How police brought down the most dangerous gang on the Costa del Sol

The authorities have arrested the alleged hitmen known as “the Swedes,” thought to be behind at least two of the most recent killings in Málaga, southern Spain

Photo: Police investigate in Marbella. Video: Footage of arrests and the locations involved (Spanish narration). JOSÉ SÁNCHEZ / ATLASPhoto: atlas
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Spanish-Belgian raid deals new blow to Costa del Sol drug lords

The members of what police have described as the most violent gang ever seen in southern Spain have been arrested, allegedly leaving behind them a trail of ruthless crimes.

The group – North African in origin, but from Malmö in Sweden, hence their nickname of los suecos – is thought to have carried out point-blank shootings in the middle of the street from bicycles, motorbikes or cars, while wearing hoods.

Their victims have been gunned down leaving their homes or just after attending a First Communion church service. They are a group of nine people, led by two pairs of brothers – none of them older than 30. Thought to be planning on setting up an operational hub in Málaga, they were being sought by the Spanish and Swedish authorities, who have tied them to as many as 10 murders in that country.

The Costa del Sol is not, nor will it be, an easy place for criminals to take root

National Police officers

But the police dealt them a deadly blow last week. “It needs to be made clear that the Costa del Sol is not, nor will it be, an easy place for criminals to take root,” explain officers from the organized crime squad of the National Police (UDYCO), which blames this gang for at least two of the six killings that have been carried out recently in this area of southern Spain, which is a strategic location for organized crime chiefs.

On May 12, a man dressed in black and riding a black 500cc motorbike without a license plate stuck a pistol through the window of the car being driven by David Ávila Ramos, known as “Maradona” in the Marbella drug underworld, and fired off five shots. The killing took place as the victim was leaving his son’s First Communion ceremony, just opposite the San Pedro de Alcántara church, in a scene that could have been lifted straight out of a mafia movie. Ramos was 37 years old, and had dedicated his life to cocaine trafficking. He also had pending debts and had received a number of warnings.

“In May they burned down his gym, in the same municipality, by crashing a stolen car full of gasoline into the building, and days later they did the same with the Heaven nightspot, which he joint-owned with his partner on a beach in Estepona,” officers explain. At the time of his death, Maradona had his two young children and his wife in the car. The latter maintained the law of silence that reigns over the business.

At the time of his shooting, the drug dealer known as “Maradona” had his children and wife in the car with him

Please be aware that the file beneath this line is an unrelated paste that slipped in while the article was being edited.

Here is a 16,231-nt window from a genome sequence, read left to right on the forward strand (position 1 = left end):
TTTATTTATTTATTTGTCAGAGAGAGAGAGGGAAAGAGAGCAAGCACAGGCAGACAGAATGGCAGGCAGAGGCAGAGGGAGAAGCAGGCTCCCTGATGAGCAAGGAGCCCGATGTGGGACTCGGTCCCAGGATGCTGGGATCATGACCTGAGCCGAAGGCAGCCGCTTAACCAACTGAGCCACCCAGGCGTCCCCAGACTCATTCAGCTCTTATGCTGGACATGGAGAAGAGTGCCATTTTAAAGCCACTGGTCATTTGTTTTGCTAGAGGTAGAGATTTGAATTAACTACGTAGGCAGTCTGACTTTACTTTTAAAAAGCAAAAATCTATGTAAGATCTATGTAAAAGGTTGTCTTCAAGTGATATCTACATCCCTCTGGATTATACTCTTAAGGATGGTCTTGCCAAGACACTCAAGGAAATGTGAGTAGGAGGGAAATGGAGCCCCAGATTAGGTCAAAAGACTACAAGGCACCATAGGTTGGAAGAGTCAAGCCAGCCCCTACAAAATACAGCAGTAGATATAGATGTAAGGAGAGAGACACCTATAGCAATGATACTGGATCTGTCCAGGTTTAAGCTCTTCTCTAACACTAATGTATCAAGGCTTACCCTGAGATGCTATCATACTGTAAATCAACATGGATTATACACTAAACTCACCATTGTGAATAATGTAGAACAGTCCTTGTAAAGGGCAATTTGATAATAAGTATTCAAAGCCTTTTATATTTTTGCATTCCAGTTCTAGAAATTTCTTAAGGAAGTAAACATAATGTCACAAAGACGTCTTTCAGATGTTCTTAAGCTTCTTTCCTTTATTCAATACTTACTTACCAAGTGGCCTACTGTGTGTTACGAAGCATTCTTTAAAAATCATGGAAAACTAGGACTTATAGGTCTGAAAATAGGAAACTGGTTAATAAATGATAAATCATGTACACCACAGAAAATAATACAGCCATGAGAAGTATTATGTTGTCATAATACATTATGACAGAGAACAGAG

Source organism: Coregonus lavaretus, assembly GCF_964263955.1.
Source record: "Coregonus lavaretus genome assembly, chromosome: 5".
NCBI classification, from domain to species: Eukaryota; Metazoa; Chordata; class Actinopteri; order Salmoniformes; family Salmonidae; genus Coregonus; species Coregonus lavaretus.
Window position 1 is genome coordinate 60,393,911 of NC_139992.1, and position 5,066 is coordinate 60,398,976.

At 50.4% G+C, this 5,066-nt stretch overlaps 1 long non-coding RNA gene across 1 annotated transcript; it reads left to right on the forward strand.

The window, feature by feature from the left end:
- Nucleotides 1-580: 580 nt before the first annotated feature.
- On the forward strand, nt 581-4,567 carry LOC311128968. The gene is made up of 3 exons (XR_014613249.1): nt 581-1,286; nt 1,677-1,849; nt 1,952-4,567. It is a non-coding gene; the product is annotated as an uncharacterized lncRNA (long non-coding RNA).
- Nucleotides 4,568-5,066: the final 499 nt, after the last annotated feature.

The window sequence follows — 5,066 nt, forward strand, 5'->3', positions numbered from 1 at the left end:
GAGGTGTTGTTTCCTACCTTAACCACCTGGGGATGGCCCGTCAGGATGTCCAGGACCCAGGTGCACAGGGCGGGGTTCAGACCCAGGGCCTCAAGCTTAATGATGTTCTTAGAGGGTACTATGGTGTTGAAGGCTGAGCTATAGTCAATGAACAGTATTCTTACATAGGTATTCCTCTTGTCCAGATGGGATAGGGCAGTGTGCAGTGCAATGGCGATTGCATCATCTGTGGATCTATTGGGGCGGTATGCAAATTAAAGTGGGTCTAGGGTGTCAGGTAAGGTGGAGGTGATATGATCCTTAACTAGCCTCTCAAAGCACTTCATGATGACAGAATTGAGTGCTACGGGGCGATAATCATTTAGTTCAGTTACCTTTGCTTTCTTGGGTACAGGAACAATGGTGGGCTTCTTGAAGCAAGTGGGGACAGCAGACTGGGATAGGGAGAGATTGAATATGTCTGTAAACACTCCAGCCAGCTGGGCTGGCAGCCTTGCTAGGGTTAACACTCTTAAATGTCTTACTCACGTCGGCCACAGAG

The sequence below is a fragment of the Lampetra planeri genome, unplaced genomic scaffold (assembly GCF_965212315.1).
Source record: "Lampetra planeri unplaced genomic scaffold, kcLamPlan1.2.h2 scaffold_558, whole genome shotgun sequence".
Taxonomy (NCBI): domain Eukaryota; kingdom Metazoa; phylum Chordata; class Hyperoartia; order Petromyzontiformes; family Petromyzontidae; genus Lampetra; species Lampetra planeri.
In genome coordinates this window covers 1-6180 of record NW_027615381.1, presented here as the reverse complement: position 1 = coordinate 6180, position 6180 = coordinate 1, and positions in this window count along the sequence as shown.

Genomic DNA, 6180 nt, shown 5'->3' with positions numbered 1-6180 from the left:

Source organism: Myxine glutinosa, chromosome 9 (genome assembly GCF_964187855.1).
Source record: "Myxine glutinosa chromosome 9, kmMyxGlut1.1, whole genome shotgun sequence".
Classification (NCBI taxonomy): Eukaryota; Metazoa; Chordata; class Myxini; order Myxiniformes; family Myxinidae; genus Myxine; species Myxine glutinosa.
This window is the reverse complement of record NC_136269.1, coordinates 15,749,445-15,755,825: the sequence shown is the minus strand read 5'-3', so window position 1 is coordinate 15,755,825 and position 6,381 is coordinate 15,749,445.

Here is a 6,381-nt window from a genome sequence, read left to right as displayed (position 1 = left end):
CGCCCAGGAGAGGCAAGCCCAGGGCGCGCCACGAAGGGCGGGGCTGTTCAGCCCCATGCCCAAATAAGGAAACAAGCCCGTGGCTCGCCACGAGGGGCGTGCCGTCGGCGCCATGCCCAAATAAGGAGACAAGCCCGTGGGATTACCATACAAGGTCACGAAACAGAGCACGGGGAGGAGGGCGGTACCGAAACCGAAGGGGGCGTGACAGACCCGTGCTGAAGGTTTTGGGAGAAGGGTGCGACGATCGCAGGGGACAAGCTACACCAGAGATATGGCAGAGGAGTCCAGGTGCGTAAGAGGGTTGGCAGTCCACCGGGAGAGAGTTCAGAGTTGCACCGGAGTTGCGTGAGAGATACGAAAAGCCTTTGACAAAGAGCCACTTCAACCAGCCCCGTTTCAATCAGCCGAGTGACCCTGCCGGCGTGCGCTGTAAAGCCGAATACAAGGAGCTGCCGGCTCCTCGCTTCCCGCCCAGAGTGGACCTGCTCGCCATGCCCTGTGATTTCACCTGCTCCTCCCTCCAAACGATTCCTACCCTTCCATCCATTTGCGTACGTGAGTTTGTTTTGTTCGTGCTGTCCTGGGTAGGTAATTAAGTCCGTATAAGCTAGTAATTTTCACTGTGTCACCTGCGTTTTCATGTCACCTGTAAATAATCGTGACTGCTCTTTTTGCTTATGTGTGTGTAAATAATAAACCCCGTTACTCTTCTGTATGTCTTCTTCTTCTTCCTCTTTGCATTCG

The genesis of what came to be known as Operation Rueda, an operation carried out in close conjunction between the Spanish and Swedish police, began with an investigation into the theft of the all-terrain vehicle that was crashed into the gym. The work of more than 30 officers led the police to the hideouts of what they described as the “worst gang of hitmen that the Costa del Sol has ever seen.”

The investigation led them to solve a second murder: that of Sofian Mohamed A. B., another well-known drug trafficker known as “El Zocato.” He was shot nine times – an entire magazine of bullets – on the doorstep of his house. The shooting was carried out by “a hooded man on a bike,” a mode of transport that, along with the black motorcycle with no license plate, was located in one of the five properties that the group of killers was renting in a number of luxury developments in the area.

“They slept in a different house nearly every day, and took a lot of security precautions, as well as traveling to Malmö and Morocco a lot,” investigators explain. Of the nine men arrested, five were captured in Málaga – three are already in jail – and four in Sweden, where they are known by the police, according to Swedish police chief Petra Stenkula, who explains that there are as many as 10 organizations of this kind currently operating in the aforementioned city.

In total, seven of the nine suspects have been jailed, and are facing charges of murder, criminal association and document fraud. A Marbella court is heading the Spanish side of the investigation.

They slept in a different house nearly every day, and took a lot of security precautions

Police investigators

As an example of the hardened criminals that make up this gang, the officers recall that, on one occasion, a member was targeted supposedly by a rival gang in a cafeteria in Malmö. The hitman got away despite getting shot in the leg, but a couple next to him that was having coffee died in the shootout. “Fortunately, here in Spain no one innocent has been affected, no one that wasn’t already involved in the drug world,” explains one of the investigators. “They only settle scores like this when they’re dealing cocaine,” explain investigators, who suspect that organizations of Spaniards and Colombians are behind the ordering of these killings, albeit without having managed to get close to them in ongoing investigations.

During the operation against the gang there have been a total of nine searches carried out at properties in Málaga and Malmö, which have turned up a bulletproof vest, a holster, a Taser, computers, pepper sprays, 11 cellphones, €4,165 in cash, clothing worn during the incidents being investigated and three expensive watches, one of which was made with diamond-encrusted gold and has been valued at nearly €250,000.

English version by Simon Hunter.


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